Category Archives: Identity Providers

Meeting an Immovable Object The Economics of Consumer Identity Providers

Your Government Needs Your Consumer Identity Provider

In many parts of the world, Governments have been trying to engage industry IDPs to provide consumer identities to support government & citizen service requirements. In cases such as the US FICAM these results have at best been marginal. [1]

The fundamental reason for lack of commercial IDP engagement is that the government requirements for high assurance credentials[2] leads to expensive identities that are not required for most commercial or enterprise usage. It is not economically interesting to IDPs to invest in creating identities that are designed for unique government requirements.

The motivations for wishing to engage commercial IDPs are essentially sound…

Large scale Consumer Identity Providers have hundreds of millions of consumers that use services that in turn trust the IDP. Consumers IDPs address many issues with friction and the user experience pain associate with occasional usage; large IDPs generally have a significant investment in professional organizations to handle the authentication, identity management, account recovery and risk analysis that cannot be matched by most service providers, including governments. While they are far from perfect IDPs represent a significant center of expertise that have demonstrated identity operation at Internet and International scale.

However, the “assurance” required for in practice for most commercial transactions barely equates to a NIST Level of Assurance (LOA) 2 Identity.

PayPal successfully utilizes its identities for financial transactions (higher assurance requirements than most commercial transactions). These identities have good identity validation[3] but in most cases are only protected by password authentication and use nothing more than session-based protections[4]. The assurance level model hides the fact that high quality identity assurance is being performed, and worse in a formal evaluation would prohibit the identities from being used for financial transactions.

This demonstrates a dilemma. The formal assurance level criteria do not seem to match real world identity usage.

The disparity between the current assurance models and actual usage poses a problem. Governments have been trying to convince commercial IDPs to jump on board and supply the identities they need. In a perfect world, the formal identity assurance specifications might be seen as an aspirational opportunity, that an enlightened world might choose to adopt.

Why would a Google, or a Facebook or a LinkedIn or a Twitter choose to add significant additional cost across hundreds of millions of users in order to meet standards such as those defined by NIST?  It takes only simple math to calculate the cost of a multi-factor authentication solution, or LOA 3 Identity when it is applied across six hundred million consumers…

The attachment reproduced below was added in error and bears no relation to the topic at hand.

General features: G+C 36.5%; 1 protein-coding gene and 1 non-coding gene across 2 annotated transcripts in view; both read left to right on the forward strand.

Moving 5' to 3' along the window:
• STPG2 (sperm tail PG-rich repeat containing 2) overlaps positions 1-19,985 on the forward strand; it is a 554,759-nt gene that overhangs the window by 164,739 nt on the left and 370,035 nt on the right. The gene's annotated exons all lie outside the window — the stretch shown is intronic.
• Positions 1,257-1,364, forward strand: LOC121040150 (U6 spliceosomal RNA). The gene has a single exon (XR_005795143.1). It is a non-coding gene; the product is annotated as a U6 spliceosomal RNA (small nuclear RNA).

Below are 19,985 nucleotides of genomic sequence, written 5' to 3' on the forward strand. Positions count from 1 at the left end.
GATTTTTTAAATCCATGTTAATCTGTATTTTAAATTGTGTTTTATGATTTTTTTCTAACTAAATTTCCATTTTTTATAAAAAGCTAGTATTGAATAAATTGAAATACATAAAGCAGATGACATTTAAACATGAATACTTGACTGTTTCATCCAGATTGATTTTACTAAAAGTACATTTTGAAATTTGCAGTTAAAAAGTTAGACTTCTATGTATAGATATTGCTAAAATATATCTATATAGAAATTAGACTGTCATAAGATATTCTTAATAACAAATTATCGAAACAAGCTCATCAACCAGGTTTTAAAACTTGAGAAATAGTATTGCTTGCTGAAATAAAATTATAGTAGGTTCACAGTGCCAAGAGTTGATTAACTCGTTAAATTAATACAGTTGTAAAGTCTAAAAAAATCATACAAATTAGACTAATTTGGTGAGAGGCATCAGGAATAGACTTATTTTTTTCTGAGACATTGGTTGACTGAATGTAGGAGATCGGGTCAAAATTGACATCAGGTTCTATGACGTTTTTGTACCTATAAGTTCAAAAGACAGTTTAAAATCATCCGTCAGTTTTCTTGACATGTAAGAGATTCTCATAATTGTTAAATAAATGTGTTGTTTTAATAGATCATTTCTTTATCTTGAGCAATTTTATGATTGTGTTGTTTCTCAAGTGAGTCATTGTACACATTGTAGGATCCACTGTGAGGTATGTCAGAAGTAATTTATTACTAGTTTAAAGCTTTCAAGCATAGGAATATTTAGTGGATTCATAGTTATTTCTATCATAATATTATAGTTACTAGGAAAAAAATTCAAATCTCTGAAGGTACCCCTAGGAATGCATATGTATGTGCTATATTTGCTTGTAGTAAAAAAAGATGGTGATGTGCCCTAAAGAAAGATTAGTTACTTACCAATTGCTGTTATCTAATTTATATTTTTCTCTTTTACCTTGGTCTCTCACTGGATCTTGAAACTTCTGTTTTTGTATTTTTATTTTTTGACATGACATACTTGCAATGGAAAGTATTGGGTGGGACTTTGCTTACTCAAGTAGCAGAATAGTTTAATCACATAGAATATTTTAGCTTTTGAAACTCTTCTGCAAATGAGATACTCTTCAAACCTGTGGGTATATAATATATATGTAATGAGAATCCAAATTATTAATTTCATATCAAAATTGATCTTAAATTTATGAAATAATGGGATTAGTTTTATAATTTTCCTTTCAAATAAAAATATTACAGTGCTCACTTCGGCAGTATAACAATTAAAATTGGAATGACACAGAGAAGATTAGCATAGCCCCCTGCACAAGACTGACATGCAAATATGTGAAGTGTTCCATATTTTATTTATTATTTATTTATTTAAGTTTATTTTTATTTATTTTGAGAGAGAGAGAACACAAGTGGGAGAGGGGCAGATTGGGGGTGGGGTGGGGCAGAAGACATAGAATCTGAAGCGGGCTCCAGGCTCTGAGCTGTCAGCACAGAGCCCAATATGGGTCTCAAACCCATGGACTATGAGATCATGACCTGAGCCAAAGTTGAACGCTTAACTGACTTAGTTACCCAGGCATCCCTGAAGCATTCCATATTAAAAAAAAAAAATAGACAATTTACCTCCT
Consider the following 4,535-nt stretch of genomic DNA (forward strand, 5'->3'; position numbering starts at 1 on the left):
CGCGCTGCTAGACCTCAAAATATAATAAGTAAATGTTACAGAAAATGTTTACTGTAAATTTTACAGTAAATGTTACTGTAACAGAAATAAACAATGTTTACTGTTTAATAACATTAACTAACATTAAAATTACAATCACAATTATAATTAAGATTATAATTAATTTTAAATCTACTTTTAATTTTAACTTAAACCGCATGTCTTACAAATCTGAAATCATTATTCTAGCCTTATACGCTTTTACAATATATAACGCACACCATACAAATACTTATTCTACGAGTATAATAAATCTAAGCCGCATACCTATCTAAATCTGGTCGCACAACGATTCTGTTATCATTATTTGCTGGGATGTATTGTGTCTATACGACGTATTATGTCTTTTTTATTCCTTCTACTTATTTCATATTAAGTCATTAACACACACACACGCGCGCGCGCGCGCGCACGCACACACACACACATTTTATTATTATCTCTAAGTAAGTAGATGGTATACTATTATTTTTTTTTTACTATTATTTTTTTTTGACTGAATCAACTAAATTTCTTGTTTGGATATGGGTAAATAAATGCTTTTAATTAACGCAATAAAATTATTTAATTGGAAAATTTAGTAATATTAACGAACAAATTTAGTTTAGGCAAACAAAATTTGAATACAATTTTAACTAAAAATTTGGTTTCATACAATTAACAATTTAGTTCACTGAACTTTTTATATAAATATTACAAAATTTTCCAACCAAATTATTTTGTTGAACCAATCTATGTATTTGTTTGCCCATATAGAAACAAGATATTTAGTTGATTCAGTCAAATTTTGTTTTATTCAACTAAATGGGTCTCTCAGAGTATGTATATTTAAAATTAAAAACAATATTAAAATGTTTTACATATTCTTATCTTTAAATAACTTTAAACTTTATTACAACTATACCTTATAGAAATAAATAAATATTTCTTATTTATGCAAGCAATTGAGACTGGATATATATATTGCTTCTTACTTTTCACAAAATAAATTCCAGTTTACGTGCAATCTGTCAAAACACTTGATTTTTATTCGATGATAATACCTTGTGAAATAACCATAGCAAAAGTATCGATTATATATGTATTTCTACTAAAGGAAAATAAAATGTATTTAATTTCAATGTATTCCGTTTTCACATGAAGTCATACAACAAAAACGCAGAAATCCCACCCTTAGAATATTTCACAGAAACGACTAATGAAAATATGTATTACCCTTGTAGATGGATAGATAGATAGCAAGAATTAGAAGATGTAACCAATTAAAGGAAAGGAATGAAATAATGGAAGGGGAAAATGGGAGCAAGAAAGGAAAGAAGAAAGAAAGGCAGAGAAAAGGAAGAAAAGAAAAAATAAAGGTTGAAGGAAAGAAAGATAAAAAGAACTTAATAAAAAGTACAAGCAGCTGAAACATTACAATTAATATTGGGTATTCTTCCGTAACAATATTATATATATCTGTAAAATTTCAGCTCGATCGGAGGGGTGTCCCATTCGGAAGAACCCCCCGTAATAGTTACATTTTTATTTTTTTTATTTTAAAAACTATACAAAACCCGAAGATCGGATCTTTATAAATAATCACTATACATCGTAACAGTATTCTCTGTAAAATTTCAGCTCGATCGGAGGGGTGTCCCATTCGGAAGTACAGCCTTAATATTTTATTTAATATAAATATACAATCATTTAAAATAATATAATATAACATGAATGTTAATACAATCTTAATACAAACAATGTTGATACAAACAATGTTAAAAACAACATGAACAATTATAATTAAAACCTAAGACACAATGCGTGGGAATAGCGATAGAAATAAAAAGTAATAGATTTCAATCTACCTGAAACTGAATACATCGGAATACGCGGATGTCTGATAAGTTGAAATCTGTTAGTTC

Commercial IDPs are definitely interested assisting their users to utilize their identities (or at least their authentication credentials) across a broad and growing set of services. This is the basis for recent technology innovations including OpenID Connect, OAuth and Account Chooser. However, the characteristics of the identities supported by IDPs do not correspond to what governments are requiring (hoping for?).

However, vague promises of future revenue considered against a backdrop of significant government and community scrutiny and brand risk, in addition to the high costs of creating LOA 3 identities for government, the additional capabilities that have to be included and the liabilities incurred do not constitute a reasonable business opportunity.

There are ways out of this impasse. But they require different system architectures and operating principles to the ones commercial entities are being asked to comply with.

Several fundamental approaches have merit: Risk Based Identity Evaluation and Mitigation; Separation of Identity Services; Identity Assurance Enhancement (like “step up authentication”); User Pays models.

PayPal’s “low assurance” identities work . However, the characteristics of the identities supported by IDPs do not correspond to what governments are requiring (hoping for?).

However, vague promises of future revenue considered against a backdrop of significant government and community scrutiny and brand risk, in addition to the high costs of creating LOA 3 identities for government, the additional capabilities that have to be included and the liabilities incurred do not constitute a reasonable business opportunity.

There are ways out of this impasse. But they require different system architectures and operating principles to the ones commercial entities are being asked to comply with.

Several fundamental approaches have merit: Risk Based Identity Evaluation and Mitigation; Separation of Identity Services; Identity Assurance Enhancement (like “step up authentication”); User Pays models.

PayPal’s “low assurance” identities work (hundreds of millions of dollars of financial transactions are successfully executed daily) because they have implemented effective risk evaluation models and compensating controls that mitigate potential issues.  Current Identity Assurance models assume that identities can be absolutely evaluated and defined. This is clearly nonsense – all identity validation systems provide at best a confidence level (often lower than we would like to believe) on the identities that are being asserted. We need models that clearly support such approaches and recommend how to mitigate corresponding risks.